Bach Cello Suites 1-6

A fine selection from the EMI archives, with several excellent performances topped by Heinrich Schiff’s Bach Cello [Suite] Suites and Yuri Egorov’s Schumann piano music

Author: 
Ivan March

Bach Cello Suites 1-6

  • (6) Suites (Sonatas) for Cello
  • Symphony No. 1
  • Symphony No. 2, 'Resurrection'

This new batch of EMI Double Fortes (two discs offered for the price of one) again demonstrates the depth of the EMI back catalogue, a number of items appearing on CD for the first time. The one very serious drawback is the lack of texts and translations for the vocal recordings, a quite disgraceful omission for a company with the prestige of EMI.
The first disc listed is surely the pick of the pack. Heinrich Schiff’s set of the unaccompanied Bach Cello Suites is digitally recorded with the utmost naturalness, the cello timbre warm and beautifully focused. So, too, are the performances, which are splendidly paced; Bach’s linear flow is effortlessly phrased and moves forward with fine spontaneity.
Rostropovich has also recorded these supreme cello masterpieces for EMI (6/95), evoking an enormous range of expression, but Schiff’s less flamboyant style is every bit as satisfying. Very highly recommended.
Turning to the early partnership (1968) of Jacqueline du Pre and her husband, Daniel Barenboim, in the two Brahms Cello Sonatas, one experiences an altogether freer, more romantic style, and there’s an indulgent ebb and flow of tempo in the first movement of the E minor Sonata that some may resist. But the Allegretto has a charming lightness of touch and the finale plenty of energy. The opening of the F major Sonata has a stronger propulsion. Du Pre’s tenderness in the Adagio certainly catches its affetuoso in a very personal way and this is the stronger performance of the two. The more delicate romanticism of the Chopin Sonata suits both players well and the cello arrangement of the Franck Sonata finds them at their very best. In both, du Pre’s sotto voce cantilena is beautifully matched by Barenboim’s refined pianism, while he leads the second movement of the Franck onwards passionately. The analogue Abbey Road recordings are faithfully transferred to CD without any loss of analogue atmosphere.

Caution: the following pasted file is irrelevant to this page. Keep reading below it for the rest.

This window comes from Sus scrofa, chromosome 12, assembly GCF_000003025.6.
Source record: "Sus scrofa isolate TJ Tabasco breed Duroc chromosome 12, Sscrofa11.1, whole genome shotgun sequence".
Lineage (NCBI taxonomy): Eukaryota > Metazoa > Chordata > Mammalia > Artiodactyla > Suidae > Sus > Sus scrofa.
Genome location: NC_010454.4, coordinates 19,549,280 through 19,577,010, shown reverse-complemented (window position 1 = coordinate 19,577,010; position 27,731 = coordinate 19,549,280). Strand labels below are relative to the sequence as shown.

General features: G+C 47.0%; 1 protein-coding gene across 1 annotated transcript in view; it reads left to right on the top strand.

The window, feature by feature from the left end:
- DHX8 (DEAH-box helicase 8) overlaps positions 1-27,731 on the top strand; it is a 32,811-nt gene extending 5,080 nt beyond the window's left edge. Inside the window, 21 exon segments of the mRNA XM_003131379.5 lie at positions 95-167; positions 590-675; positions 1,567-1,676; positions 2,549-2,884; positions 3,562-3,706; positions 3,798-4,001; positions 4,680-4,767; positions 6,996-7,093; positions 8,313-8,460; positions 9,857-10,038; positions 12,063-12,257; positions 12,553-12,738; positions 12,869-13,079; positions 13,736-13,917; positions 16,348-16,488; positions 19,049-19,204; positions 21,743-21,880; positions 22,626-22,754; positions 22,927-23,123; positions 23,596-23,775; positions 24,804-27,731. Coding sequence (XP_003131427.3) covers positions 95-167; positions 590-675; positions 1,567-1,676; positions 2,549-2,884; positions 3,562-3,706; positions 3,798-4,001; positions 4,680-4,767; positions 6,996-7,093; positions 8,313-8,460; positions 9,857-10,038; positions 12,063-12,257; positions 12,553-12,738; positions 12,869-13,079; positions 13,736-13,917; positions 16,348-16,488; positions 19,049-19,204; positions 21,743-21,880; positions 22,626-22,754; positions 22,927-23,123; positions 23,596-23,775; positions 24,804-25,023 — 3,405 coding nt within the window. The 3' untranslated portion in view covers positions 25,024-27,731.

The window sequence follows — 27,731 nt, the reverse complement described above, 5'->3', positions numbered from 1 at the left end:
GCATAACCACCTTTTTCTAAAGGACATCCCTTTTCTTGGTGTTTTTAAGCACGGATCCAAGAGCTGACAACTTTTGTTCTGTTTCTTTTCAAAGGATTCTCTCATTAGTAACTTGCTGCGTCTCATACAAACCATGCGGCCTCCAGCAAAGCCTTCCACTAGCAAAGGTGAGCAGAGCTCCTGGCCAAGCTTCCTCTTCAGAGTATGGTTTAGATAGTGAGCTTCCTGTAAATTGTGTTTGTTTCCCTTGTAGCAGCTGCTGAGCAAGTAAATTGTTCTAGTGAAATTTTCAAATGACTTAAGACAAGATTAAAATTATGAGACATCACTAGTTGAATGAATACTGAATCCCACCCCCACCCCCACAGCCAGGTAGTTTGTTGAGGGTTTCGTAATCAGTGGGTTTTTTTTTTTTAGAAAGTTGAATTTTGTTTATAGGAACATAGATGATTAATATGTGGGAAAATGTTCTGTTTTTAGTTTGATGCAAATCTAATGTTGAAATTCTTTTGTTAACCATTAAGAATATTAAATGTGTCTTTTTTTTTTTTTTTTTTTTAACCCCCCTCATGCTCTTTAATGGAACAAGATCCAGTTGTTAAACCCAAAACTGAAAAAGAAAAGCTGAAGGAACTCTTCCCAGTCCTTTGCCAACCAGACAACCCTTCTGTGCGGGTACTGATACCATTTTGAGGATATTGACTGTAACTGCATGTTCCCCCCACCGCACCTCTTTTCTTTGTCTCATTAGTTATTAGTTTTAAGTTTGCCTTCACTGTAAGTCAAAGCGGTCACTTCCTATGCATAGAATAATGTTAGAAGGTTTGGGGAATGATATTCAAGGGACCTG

Admirers of Klaus Tennstedt will be glad to have this reasonably priced LPO coupling of Mahler’s First and Second Symphonies, especially as the sound is so impressive, indeed spectacular in the Resurrection Symphony which has the advantage of more expansive Kingsway Hall acoustics. This is the finer of the two performances – they’re dedicated and have plenty of intensity, while the neurotic elements of the score are held in check. The soloists (especially Doris Soffel) and choral contribution are both admirable. No 1 is fresh and straightforward, vivid in detail, but not as atmospheric and naturally flexible as, say, Solti’s LSO account (which is shortly to re-appear in Decca’s Legends series). But the snag is the absence of texts and translations for No 2.
There are absolutely no reservations about Jeffrey Tate’s strongly characterised readings of four key late Mozart symphonies. The ECO emphasise elegance in the Linz Symphony, drama in the Prague (not missing the links with Don Giovanni), and the first movement of Symphony No 40 combines an expressive G minor atmosphere with incisiveness and boldness of attack. Indeed, the playing is absolutely top class, throughout, as fresh as it is polished; and the scale is right, too, so that in the Jupiter (with repeats observed in both outer movements) the weight of the music comes over alongside its detail, especially in the marvellous finale. Again, these new CD transfers are of the highest quality.